“Pray it” don’t “Say it”
When our relationship with deity becomes casual, we often rush right into repetitious ‘sayings’ instead of offering up true ‘cries’ to the Lord. These ‘prayers’ that we ‘say’ probably don’t make it too much further than the ceilings of our rooms.
I think one of the problems comes from our traditions. There is a phrase that I have made every attempt to banish from my vocabulary forever and it is the phrase “saying prayers”. The problem with “saying prayers” is that is too often what we do; we “say” them.
An illustrative phrase that I sometimes use is “Prayers that are ‘said’ are prayers that are dead.” There is no life, there is no Spirit in them.
God is not some machine that we plug calculated phrases into so we can dispense goodies for ourselves. So in our family, we “offer prayer,” we’ve changed one simple word so that my children hear, “Would you please offer the family prayer this evening?” instead of “Would you please say the family prayer this evening?” See the difference?
Those of us with small children are probably used to hearing something like “DearHemanlyFodder, WeTankDeeOnThisStay…” shot off in a rapid succession and ending in “…NameOfJesusChristAmen!” There’s nothing wrong with it, they’re kids after all, but with a little extra effort, I have been successful to a degree in helping my own small children to think of who they are addressing before the prayer, and what we should pray about. We try to think together of all the things we were thankful for that happened that day and also the concerns, needs and desires of the family. As we have done so, we have been amazed at some of the things that come out of the hearts of the children.
It’s a small and simple thing, but the impact is dramatic. We realize that we are not just ‘saying words’ but that we are offering up deep gratitude and the desires of our hearts. Private prayer should be a conversation, one where we speak as well as listen, one where communication flows in both directions, where we converse with our Father instead of just ‘saying’ repetitive phrases hoping to grow our relationship with the one who loves us most of all.
Principles of Meditation
The Websters 1828 Dictionary defines ‘meditation’ as:
MED’ITATE, v.i. [L. meditor.]
1. To dwell on any thing in thought; to contemplate; to study; to turn or revolve any subject in the mind; appropriately but not exclusively used of pious contemplation, or a consideration of the great truths of religion.
Meditation is work, it is mental work, it is not passive, it takes actual focus, concentration, hunger, thirst and a willing desire for truth. This is not a principle for the faint of heart, it is what keeps a seeker of truth up at night, it drives them to the wilderness, to closets and secret places, to the tops of mountains, to anywhere where the voices of the world can be silenced enough to allow truth to stand independent.
Meditation is a really fascinating principle when you delve into it. A quick search on LDS.org for ‘meditation’ delivers some very enlightening results. Look up ‘meditation’ or ‘pondering’ in the scriptures and see what you can find.
Our average man can join the church, he learns the essentials of the gospel, and functions on a fairly high level. He may sit in Sunday School class year after year, and never sinks his roots deep. He can quote the scriptures, he can teach a good lesson, but he really can’t learn any more. There has to be a burning in the soul, a true desire to know the hidden things of God. They are there for all to have, but a few things stand as obstacles. This work is an attempt to point out the obstacles and to provide the reader with some of the basic tools to process these hidden things of God, should he desire to do so. (pg. 6)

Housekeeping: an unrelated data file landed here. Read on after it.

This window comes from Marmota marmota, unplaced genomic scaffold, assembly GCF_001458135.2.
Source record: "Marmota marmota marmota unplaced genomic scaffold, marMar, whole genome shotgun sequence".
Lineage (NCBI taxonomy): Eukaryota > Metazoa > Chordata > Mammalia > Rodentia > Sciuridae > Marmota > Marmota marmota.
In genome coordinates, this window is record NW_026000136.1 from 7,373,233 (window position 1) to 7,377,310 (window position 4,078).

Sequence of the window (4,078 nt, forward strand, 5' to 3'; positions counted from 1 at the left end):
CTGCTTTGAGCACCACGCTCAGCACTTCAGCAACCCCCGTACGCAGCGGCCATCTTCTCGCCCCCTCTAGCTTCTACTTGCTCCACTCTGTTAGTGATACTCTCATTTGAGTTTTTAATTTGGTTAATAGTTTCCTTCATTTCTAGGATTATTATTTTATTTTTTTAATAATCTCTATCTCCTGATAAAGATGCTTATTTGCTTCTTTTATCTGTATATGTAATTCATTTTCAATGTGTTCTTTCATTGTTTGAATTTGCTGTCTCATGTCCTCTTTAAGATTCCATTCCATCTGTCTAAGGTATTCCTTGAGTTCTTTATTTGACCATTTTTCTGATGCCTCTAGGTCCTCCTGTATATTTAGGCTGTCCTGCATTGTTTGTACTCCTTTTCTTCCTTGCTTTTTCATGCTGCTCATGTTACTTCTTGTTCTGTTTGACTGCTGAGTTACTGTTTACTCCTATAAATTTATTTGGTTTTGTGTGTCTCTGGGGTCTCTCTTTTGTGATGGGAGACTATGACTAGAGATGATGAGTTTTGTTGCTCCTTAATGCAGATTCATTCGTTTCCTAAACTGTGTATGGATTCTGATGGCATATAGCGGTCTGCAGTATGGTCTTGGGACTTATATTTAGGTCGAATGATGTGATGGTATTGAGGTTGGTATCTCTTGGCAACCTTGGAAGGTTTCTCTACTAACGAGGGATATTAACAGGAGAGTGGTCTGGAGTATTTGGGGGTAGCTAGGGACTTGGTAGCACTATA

Here’s an interesting comment about the importance of sincerity
The insincere wish to consume gospel principles upon their lust. They demand immediate, and precise answers that require no thought or meditation. They are impatient and demanding, constantly attempting to bend eternity to their narrow views. The sincere seeker of eternal truth accepts all the truth that Eternity is willing to give at this moment, and prepares himself for further insight. Seeking to expand his spirit, free his mind, and conform his spirit to God. (pg. 13)
Here’s another about the obstacles to understanding Eastern thought processes (most of scripture) that are abstract with Western thought processes that are more linear; a subject that I would like to address in more depth in a future article. It is interesting because to really understand revelation, symbolism and the mysteries of Godliness, we have to learn to actually think differently.
Americans think in a mostly one dimensional, logical, and linear way. We don’t process hieroglyphics well. We do process algebra well because we can move through a problem in a logical way. We have verities, or things that don’t change. We can hang our hat on them. Then we have variables. They change, but the change is a calculation of hard facts. Those new to the gospel can choke on the smallest of parables. (pg. 9)
The principle of meditation, pondering and intentional, prolonged thought about a particular issue or issues is an absolutely critical element to understanding and receiving answers from the divine:
“Meditation is one of the most secret, most sacred doors through which we pass into the presence of the Lord” (Man May Know for Himself, comp. Clare Middlemiss [Salt Lake City: Deseret Book Co., 1969], pp. 22–23).
David O. McKay taught:
We pay too little attention to the value of meditation, a principle of devotion. In our worship there are two elements: One is spiritual communion arising from our own meditation; the other, instruction from others, particularly from those who have authority to guide and instruct us. Of the two, the more profitable introspectively is the meditation. Meditation is the language of the soul. It is defined as “a form of private devotion, or spiritual exercise, consisting in deep, continued reflection on some religious theme.” Meditation is a form of prayer…”
A few years back I noticed something interesting as I was pondering this very topic. I decided I try to look up every instance of pondering and meditation that I could find in the scriptures. Consider some of these scriptures for yourself:
Give ear to my words, O Lord, consider my meditation.
1 Nephi 1:11
For it came to pass after I had desired to know the things that my father had seen, and believing that the Lord was able to make them known unto me, as I sat pondering in mine heart I was caught away in the Spirit of the Lord, yea, into an exceedingly high mountain, which I never had before seen, and upon which I never had before set my foot…